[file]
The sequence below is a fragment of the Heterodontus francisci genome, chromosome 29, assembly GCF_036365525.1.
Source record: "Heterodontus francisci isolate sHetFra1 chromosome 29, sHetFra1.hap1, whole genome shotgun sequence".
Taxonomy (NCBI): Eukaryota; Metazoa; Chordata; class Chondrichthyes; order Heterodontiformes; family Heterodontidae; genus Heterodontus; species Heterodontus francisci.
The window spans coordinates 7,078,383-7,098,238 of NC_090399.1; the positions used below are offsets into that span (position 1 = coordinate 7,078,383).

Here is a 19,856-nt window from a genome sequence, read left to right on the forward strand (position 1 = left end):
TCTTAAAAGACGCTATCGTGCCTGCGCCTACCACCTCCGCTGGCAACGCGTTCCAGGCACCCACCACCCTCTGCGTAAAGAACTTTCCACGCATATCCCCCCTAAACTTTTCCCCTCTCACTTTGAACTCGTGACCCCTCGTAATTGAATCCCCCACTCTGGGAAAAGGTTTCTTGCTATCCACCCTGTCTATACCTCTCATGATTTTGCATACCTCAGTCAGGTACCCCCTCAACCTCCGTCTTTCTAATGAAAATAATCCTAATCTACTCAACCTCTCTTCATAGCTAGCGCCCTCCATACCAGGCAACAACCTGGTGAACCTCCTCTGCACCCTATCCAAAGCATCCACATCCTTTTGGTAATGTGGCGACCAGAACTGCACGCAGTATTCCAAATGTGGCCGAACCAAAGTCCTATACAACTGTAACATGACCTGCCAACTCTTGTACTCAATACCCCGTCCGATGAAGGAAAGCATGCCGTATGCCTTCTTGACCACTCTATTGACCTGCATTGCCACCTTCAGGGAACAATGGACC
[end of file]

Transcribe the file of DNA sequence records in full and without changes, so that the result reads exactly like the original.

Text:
The sequence below is a fragment of the Heterodontus francisci genome, chromosome 29, assembly GCF_036365525.1.
Source record: "Heterodontus francisci isolate sHetFra1 chromosome 29, sHetFra1.hap1, whole genome shotgun sequence".
Taxonomy (NCBI): Eukaryota; Metazoa; Chordata; class Chondrichthyes; order Heterodontiformes; family Heterodontidae; genus Heterodontus; species Heterodontus francisci.
The window spans coordinates 7,078,383-7,098,238 of NC_090399.1; the positions used below are offsets into that span (position 1 = coordinate 7,078,383).

Here is a 19,856-nt window from a genome sequence, read left to right on the forward strand (position 1 = left end):
TCTTAAAAGACGCTATCGTGCCTGCGCCTACCACCTCCGCTGGCAACGCGTTCCAGGCACCCACCACCCTCTGCGTAAAGAACTTTCCACGCATATCCCCCCTAAACTTTTCCCCTCTCACTTTGAACTCGTGACCCCTCGTAATTGAATCCCCCACTCTGGGAAAAGGTTTCTTGCTATCCACCCTGTCTATACCTCTCATGATTTTGCATACCTCAGTCAGGTACCCCCTCAACCTCCGTCTTTCTAATGAAAATAATCCTAATCTACTCAACCTCTCTTCATAGCTAGCGCCCTCCATACCAGGCAACAACCTGGTGAACCTCCTCTGCACCCTATCCAAAGCATCCACATCCTTTTGGTAATGTGGCGACCAGAACTGCACGCAGTATTCCAAATGTGGCCGAACCAAAGTCCTATACAACTGTAACATGACCTGCCAACTCTTGTACTCAATACCCCGTCCGATGAAGGAAAGCATGCCGTATGCCTTCTTGACCACTCTATTGACCTGCATTGCCACCTTCAGGGAACAATGGACC